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18.10.2014

Show Shellshock the door

Lately the requests trying to exploit the Shellshock vulnerability are getting annoying. Of course my hosts are patched — even before the first such request arrived — and they are using Dash as /bin/sh anyway.
But this does not stop attackers from sending those requests. Some even seem to have programmed a loop which sends request after request even though their exploit is not working.

Since most of the requests are for valid URLs, the webserver just replies with a 200 status code and serves the content. As this gives no indication to the attacker whether his exploit worked or not, he has no reason to remove the host from his target-list and thus continues to send requests.

To break this pattern and signal that the host is not vulnerable to Shellshock, I came up with the nginx config snippet below. It recognizes Shellshock patterns in a request and replies with a '403 Forbidden' status code, thus indicating to an attacker that his request was blocked.

if ( $http_referer ~ ^\s*\(\s*\)\s*\{ ) { 
        return 403 "Blocked by Shellshock protection (https://blog.x-way.org/Show-Shellshock-the-door).";
}
if ( $http_user_agent ~ ^\s*\(\s*\)\s*\{ ) { 
        return 403 "Blocked by Shellshock protection (https://blog.x-way.org/Show-Shellshock-the-door).";
}
if ( $http_cookie ~ ^\s*\(\s*\)\s*\{ ) { 
        return 403 "Blocked by Shellshock protection (https://blog.x-way.org/Show-Shellshock-the-door).";
}
if ( $http_host ~ ^\s*\(\s*\)\s*\{ ) { 
        return 403 "Blocked by Shellshock protection (https://blog.x-way.org/Show-Shellshock-the-door).";
}
if ( $args ~ ^\s*\(\s*\)\s*\{ ) { 
        return 403 "Blocked by Shellshock protection (https://blog.x-way.org/Show-Shellshock-the-door).";
}
if ( $content_type ~ ^\s*\(\s*\)\s*\{ ) {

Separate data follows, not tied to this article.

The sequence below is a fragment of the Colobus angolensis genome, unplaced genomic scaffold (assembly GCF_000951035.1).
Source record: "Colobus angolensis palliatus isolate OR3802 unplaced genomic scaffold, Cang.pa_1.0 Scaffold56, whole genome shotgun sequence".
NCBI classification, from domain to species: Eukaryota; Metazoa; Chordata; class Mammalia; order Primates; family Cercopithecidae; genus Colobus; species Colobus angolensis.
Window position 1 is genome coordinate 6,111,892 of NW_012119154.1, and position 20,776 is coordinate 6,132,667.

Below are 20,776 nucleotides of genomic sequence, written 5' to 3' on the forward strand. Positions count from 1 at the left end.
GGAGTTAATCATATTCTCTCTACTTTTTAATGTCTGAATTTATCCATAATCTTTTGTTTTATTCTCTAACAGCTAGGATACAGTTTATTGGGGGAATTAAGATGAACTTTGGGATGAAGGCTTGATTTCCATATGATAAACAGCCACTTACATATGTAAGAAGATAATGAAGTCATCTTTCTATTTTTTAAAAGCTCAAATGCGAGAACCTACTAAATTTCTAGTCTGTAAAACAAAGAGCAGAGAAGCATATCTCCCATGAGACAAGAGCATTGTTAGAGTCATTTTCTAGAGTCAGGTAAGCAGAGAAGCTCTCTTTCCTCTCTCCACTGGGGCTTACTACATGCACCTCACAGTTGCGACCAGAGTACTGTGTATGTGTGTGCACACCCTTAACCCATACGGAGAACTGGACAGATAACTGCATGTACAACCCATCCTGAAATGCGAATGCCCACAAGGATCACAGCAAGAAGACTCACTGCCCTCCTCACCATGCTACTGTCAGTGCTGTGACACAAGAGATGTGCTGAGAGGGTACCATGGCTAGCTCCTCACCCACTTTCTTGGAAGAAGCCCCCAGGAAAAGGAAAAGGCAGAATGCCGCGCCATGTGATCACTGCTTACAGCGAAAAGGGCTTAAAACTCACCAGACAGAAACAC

return 403 "Blocked by Shellshock protection (https://blog.x-way.org/Show-Shellshock-the-door).";
}
if ( $remote_user ~ ^\s*\(\s*\)\s*\{ ) { 
        return 403 "Blocked by Shellshock protection (https://blog.x-way.org/Show-Shellshock-the-door).";
}
if ( $request ~ ^\s*\(\s*\)\s*\{ ) { 
        return 403 "Blocked by Shellshock protection (https://blog.x-way.org/Show-Shellshock-the-door).";
}
if ( $request_body ~ ^\s*\(\s*\)\s*\{ ) { 
        return 403 "Blocked by Shellshock protection (https://blog.x-way.org/Show-Shellshock-the-door).";
}

18:45 | Networking | Permalink

17.10.2014

Inspect CSR with OpenSSL

Before sending a CSR off to your CA, it is worth checking that all parameters are correct.
Especially you should make sure that the requested signature algorithm is SHA256 and not the deprecated SHA1.

This can be done with the following OpenSSL command:

openssl req -noout -text -in <your_CSR_file>

10:45 | Linux | Permalink

13.10.2014

Blueprint of IKEA

Spot-on representation of every IKEA store's layout:

Blueprint of IKEA

06:38 | Misc | Permalink

05.10.2014

NORWAY - A Time-Lapse Adventure

NORWAY - A Time-Lapse Adventure from Rustad Media on Vimeo. (via)

08:38 | Misc | Permalink

How to enable SNMP on a Cisco SLM2008 Smart Switch

The Cisco SMB SLM2008 Smart Switch does normally not support SNMP and there is also no setting in the configuration interface which would enable SNMP.

But nevertheless the firmware does actually contain a SNMP daemon. Thus it is not surprising that a smart guy on to the Cisco support forum found out how to manipulate the proprietary config file such that it enables the SNMP daemon:

  1. Configure your switch with everything you need
  2. Download enable_snmp.pl
  3. Run # perl enable_snmp.pl <IP of your switch>
  4. Enjoy the SNMP export from the SLM2008 :-)

As this is a non-official hack, there are some limitations:

  • The embedded SNMP daemon only supports read accces and no SNMP Traps.
  • Changing a setting on the 'System' configuration tab disables the SNMP daemon again (thus the script will need to be run again).

00:31 | Networking | Permalink

01.10.2014

The Cyborgs

The Cyborgs is a two man 'elektrock' boogie band.
Thank you Sat Rocks for showing me their music :-)

00:10 | Music | Permalink